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Conditions alter a creature's capabilities in a variety of ways and usually appear as a result of a spell or other effect. Most conditions, such as blinded and deafened, are impairments, but a few, such as ethereal and invisible, can be advantageous.

A condition is normally temporary, although potent magic or a grievous injury might cause a condition to last for a long time. The effect that imposes a condition specifies how long the condition lasts. Additionally, a condition's effects cannot be compounded by imposing the same condition on a creature more than once. A condition is either present or not.

The following definitions specify what happens to a creature while it is subjected to a condition. Each definition is a starting point. It's up to the DM to determine additional effects that might be appropriate for the condition in certain circumstances. For example, an intoxicated character normally makes checks with disadvantage, but the DM might decide that Charisma checks to influence ale-loving dwarves don't suffer this drawback


  • The creature cannot see.
  • The creature moves at half speed.
  • Attacks against the creature have advantage, and the creature's attacks have disadvantage.

Creatures that rely on senses other than sight to perceive their surroundings are usually immune to this condition.


  • The creature cannot attack the charmer or target the charmer with harmful abilities or magical effects.
  • The charmer has advantage on any check to interact socially with the creature.


  • The creature can't hear anything. As a result, anyone attempting to sneak up on the creature succeeds automatically, unless it has a chance to see them or sense them through some other ability.


  • The creature exists within the Ethereal Plane. It has a spectral appearance.
  • The creature takes only half damage from non-ethereal sources and deals only half damage to non-ethereal targets. Neither effect applies to force damage.
  • The creature can pass through non-ethereal creatures. It can also pass through solid objects, but it is blinded while doing so and cannot target anything but the object while inside it.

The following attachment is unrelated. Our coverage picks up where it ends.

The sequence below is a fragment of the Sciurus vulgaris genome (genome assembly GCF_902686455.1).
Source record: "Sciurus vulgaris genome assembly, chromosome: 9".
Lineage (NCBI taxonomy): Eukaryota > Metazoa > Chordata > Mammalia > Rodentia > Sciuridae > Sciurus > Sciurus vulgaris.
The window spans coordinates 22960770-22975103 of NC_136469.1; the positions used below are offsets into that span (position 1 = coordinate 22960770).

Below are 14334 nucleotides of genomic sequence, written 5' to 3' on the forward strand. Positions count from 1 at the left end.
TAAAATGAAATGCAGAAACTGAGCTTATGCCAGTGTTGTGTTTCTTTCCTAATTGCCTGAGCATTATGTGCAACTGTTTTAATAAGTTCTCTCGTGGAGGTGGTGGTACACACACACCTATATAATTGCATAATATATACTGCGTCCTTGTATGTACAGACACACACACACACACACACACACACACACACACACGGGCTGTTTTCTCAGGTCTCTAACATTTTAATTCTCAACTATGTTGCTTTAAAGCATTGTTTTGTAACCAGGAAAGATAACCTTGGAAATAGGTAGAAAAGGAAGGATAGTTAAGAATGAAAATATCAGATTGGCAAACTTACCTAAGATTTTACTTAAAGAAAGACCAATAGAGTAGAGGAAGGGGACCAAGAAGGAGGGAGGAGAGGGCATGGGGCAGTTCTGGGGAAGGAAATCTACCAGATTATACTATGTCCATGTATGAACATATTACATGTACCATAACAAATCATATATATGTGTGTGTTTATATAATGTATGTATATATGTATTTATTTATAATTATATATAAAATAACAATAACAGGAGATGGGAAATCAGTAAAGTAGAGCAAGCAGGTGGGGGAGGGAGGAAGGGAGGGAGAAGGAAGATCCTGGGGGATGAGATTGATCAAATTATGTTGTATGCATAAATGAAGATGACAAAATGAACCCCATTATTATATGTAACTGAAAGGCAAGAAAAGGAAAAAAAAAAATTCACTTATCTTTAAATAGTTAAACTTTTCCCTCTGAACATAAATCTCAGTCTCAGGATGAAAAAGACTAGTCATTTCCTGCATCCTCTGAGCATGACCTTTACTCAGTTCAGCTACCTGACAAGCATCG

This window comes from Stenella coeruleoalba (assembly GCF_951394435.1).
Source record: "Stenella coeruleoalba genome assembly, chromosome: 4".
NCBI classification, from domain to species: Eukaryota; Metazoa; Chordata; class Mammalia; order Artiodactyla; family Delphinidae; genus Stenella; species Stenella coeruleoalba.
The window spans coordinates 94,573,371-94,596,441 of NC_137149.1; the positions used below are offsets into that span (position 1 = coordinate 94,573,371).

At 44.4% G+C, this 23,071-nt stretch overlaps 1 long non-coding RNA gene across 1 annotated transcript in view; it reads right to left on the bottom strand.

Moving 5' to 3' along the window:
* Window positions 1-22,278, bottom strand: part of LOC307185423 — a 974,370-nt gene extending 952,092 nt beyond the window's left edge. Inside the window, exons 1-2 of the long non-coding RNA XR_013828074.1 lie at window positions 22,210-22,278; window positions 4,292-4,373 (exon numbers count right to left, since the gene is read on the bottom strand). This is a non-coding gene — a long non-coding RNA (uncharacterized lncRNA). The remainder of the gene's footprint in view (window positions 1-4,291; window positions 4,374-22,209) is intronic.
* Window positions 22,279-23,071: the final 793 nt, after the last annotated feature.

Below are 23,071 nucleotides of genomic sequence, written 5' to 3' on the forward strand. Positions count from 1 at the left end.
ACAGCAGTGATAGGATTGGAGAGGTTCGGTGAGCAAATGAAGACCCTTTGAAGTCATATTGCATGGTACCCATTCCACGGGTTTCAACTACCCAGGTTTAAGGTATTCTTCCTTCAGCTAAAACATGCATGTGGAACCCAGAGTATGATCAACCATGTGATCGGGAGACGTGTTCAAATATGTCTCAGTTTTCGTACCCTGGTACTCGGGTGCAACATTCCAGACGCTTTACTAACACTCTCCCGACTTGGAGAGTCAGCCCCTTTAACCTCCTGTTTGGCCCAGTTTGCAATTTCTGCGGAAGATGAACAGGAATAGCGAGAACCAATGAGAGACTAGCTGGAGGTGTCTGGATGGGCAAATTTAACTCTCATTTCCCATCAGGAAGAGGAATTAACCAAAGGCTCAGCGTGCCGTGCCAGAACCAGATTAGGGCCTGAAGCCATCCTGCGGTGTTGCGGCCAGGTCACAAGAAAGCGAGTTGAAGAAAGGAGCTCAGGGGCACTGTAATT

• The creature can gain multiple levels of exhaustion which has increasingly heavier pentalties, eventually resulting in death
  • Can be cure a few days, greater restoration for example, is one way


  • The creature has disadvantage on checks and attacks while the source of its fear is within line of sight.


  • A grappled creature’s speed becomes 0, and it can’t benefit from any bonus to its speed.
  • The condition ends if the Grappler is incapacitated (see the condition).
  • The condition also ends if an effect removes the grappled creature from the reach of the Grappler or Grappling effect, such as when a creature is hurled away by the Thunderwave spell.


  • An incapacitated creature can’t take actions or reactions.


  • The creature is impossible to see. For the purpose of hiding, it is heavily obscured. The creature can still be detected by the noise it makes or the tracks it leaves.
  • Attacks against the creature have disadvantage.


  • The creature has disadvantage on attacks and checks.
  • To cast a spell, the creature must first succeed on a DC 10 Constitution check. Otherwise, the spellcasting action is wasted, but the spell is not.
  • Damage against the creature is reduced by 1d6.


  • A paralyzed creature is incapacitated (see the condition) and can’t move or speak.
  • The creature automatically fails Strength and Dexterity saving throws.
  • Attack rolls against the creature have advantage.
  • Any Attack that hits the creature is a critical hit if the attacker is within 5 feet of the creature.


A petrified creature is transformed, along with any nonmagical object it is wearing or carrying, into a solid inanimate substance (usually stone). Its weight increases by a factor of ten, and it ceases aging.

  • The creature is incapacitated (see the condition), can’t move or speak, and is unaware of its surroundings.
  • Attack rolls against the creature have advantage.
  • The creature automatically fails Strength and Dexterity saving throws.
  • The creature has Resistance to all damage.
  • The creature is immune to poison and disease, although a poison or disease already in its system is suspended, not neutralized.


  • A poisoned creature has disadvantage on Attack rolls and Ability Checks.


  • The creature's only movement option is to crawl, unless it stands up.
  • The creature takes a -2 penalty to attack rolls.
  • Any melee attack against the creature has advantage, whereas any ranged attack has disadvantage, unless the attacker is within 10feet of the creature.

Standing up takes more effort; doing so costs an amount of movement equal to half your speed. For example, if your speed is 30 feet, you must spend 15 feet of movement to stand up.


  • The creature's speed becomes 0, and it cannot benefit from bonuses to its speed.
  • Attacks against the creature have advantage, and the creature's attacks have disadvantage.
  • The creature has disadvantage on Dexterity saving throws.

A restrained creature is usually entangled, ensnared, or otherwise caught in a particular area.


  • The creature is only semiconscious and cannot move or take actions.
  • The creature automatically fails Strength and Dexterity saving throws.
  • Attacks against the creature have advantage.


  • The creature drops whatever it's holding and falls prone.
  • The creature cannot move, take actions, or perceive its surroundings.
  • The creature automatically fails Strength and Dexterity saving throws.
  • Attacks against the creature have advantage.

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